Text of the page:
No Paper Lion

Tom Nelson led the fight to save a paper mill in his home county.

By Spencer Black

The cities and regions of Wisconsin go by various monikers. Some are geographic: Minocqua is the Island City and southwestern Wisconsin is Coulee Country. Many are known for their agricultural products (cheese, rutabagas, sausage, etc.). Milwaukee is Cream City for the color of its bricks, and Green Bay is Titletown (you know why).

Add to that list the area between Lake Winnebago and Green Bay. For good reason, that stretch of the Fox River is known as Paper Valley. For much of our state’s history, that area prospered as the producer of paper products. The mills along the Fox constituted the largest concentration of paper manufacturing in the world. Because of corporate machinations and market changes, many of Wisconsin’s paper mills have closed in recent years. The fate of that industry and the families and communities it sustained is at the center of new book by the Outagamie County Executive Thomas Nelson.

Nelson has written “One Day Stronger,” recounting the successful effort to save one of those threatened mills along the Fox. Nelson tells a tale that deserves to be told. It is the story of a community coming together to defend itself against outside economic players oblivious to the well-being of the people who live in a small village in Wisconsin. Ultimately, with determined leadership from local politicians like Nelson and an aggressive local of the United Steel Workers, the mill was saved from the scrap heap.

There were three elements of the story that I found especially compelling. They are the predatory nature of wealthy actors in today’s economy, the important role labor unions can still play, and the ineptness of former Gov. Scott Walker’s economic policy. A little more on each point

The threatened demise of the Little Chutes paper mill is a prime example of the economic forces at work today that have made a few unimaginably rich, but threaten the economic well-being of millions of workers. The potential demise of the Appleton Coated mill pushed by a large, out-of-state financial institution, possibly to enhance its profits from its investment in a competitor, shows why the power of corporate giants needs to be regulated. The mill closure was only stopped because local and union leaders were empowered to contest its shutting by a provision in state law.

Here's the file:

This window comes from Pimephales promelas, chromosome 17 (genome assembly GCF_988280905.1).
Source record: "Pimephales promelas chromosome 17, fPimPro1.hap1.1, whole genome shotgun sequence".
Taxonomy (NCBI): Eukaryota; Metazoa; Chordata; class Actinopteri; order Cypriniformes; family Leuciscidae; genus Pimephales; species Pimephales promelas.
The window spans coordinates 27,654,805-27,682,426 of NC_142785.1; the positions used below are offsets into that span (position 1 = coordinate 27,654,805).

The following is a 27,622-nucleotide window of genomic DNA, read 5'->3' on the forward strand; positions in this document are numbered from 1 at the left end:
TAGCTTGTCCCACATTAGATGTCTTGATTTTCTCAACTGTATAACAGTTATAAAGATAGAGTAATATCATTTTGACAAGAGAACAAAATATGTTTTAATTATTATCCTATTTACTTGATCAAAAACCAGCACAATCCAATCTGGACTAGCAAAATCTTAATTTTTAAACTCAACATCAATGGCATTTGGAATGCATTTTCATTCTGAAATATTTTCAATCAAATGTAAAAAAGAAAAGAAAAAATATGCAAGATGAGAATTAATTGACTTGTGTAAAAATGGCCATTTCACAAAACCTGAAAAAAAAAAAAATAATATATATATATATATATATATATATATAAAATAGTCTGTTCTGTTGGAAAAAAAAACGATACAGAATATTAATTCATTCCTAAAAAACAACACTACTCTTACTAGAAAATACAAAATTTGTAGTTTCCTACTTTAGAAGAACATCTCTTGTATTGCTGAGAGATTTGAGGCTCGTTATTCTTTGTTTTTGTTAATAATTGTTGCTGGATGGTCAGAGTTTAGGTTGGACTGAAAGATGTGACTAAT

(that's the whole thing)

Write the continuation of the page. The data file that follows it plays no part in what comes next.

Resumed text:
At a time when organized labor faces great challenges, the Fox Valley story shows that unions continue to be a valuable asset for workers. Unions are at their best when, as in Little Chute, they represent not just the interests of their members but also the interests of the broader community.

Nelson does an especially good job criticizing the failure of Scott Walker’s jobs policy. At the same time Walker ignored the potential loss of 600 good paying jobs at Appleton Coated, he was lavishing $4 billion in taxpayer dollars on Foxconn. The Foxconn fiasco, which Donald Trump called the eighth wonder of the world, is a pale shadow of the economic miracle promised by Walker and Trump. As one papermaker put it, “Where is our state government? Walker needs to pull himself away from the Foxconn deal and see what’s happening here.”

Thomas Nelson served with me in the state Assembly for several years before he returned to the Fox Valley to lead his home county. He is now vying for the Democratic nomination to take on Ron Johnson in next year’s senate election. His leadership in fighting for jobs at the Appleton Coated mill and his emphasis on the blue-collar middle class will serve him well as he seeks to replace Johnson.

Spencer Black served for 26 years in the state Legislature. Since leaving the Legislature, Black has been vice president for conservation for the national Sierra Club and adjunct professor of planning at UW-Madison. This post originally appeared in the Capitol Times.

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